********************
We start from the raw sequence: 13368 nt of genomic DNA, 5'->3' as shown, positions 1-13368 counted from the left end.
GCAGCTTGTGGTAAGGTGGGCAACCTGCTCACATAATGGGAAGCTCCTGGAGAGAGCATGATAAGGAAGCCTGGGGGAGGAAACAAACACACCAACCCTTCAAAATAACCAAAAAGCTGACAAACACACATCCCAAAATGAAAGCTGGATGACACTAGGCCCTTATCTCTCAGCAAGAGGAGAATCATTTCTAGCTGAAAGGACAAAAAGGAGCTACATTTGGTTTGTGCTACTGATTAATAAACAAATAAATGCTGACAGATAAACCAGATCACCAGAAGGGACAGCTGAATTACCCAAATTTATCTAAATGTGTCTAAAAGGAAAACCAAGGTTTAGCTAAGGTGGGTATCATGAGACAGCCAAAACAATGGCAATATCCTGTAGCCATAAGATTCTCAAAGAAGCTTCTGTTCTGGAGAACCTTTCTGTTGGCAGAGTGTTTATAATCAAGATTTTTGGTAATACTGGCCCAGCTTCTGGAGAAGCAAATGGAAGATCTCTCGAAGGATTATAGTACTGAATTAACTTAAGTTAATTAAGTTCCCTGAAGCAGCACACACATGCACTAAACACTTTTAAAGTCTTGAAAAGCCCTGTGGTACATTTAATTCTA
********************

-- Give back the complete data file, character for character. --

We start from the raw sequence: 13368 nt of genomic DNA, 5'->3' as shown, positions 1-13368 counted from the left end.
GCAGCTTGTGGTAAGGTGGGCAACCTGCTCACATAATGGGAAGCTCCTGGAGAGAGCATGATAAGGAAGCCTGGGGGAGGAAACAAACACACCAACCCTTCAAAATAACCAAAAAGCTGACAAACACACATCCCAAAATGAAAGCTGGATGACACTAGGCCCTTATCTCTCAGCAAGAGGAGAATCATTTCTAGCTGAAAGGACAAAAAGGAGCTACATTTGGTTTGTGCTACTGATTAATAAACAAATAAATGCTGACAGATAAACCAGATCACCAGAAGGGACAGCTGAATTACCCAAATTTATCTAAATGTGTCTAAAAGGAAAACCAAGGTTTAGCTAAGGTGGGTATCATGAGACAGCCAAAACAATGGCAATATCCTGTAGCCATAAGATTCTCAAAGAAGCTTCTGTTCTGGAGAACCTTTCTGTTGGCAGAGTGTTTATAATCAAGATTTTTGGTAATACTGGCCCAGCTTCTGGAGAAGCAAATGGAAGATCTCTCGAAGGATTATAGTACTGAATTAACTTAAGTTAATTAAGTTCCCTGAAGCAGCACACACATGCACTAAACACTTTTAAAGTCTTGAAAAGCCCTGTGGTACATTTAATTCTA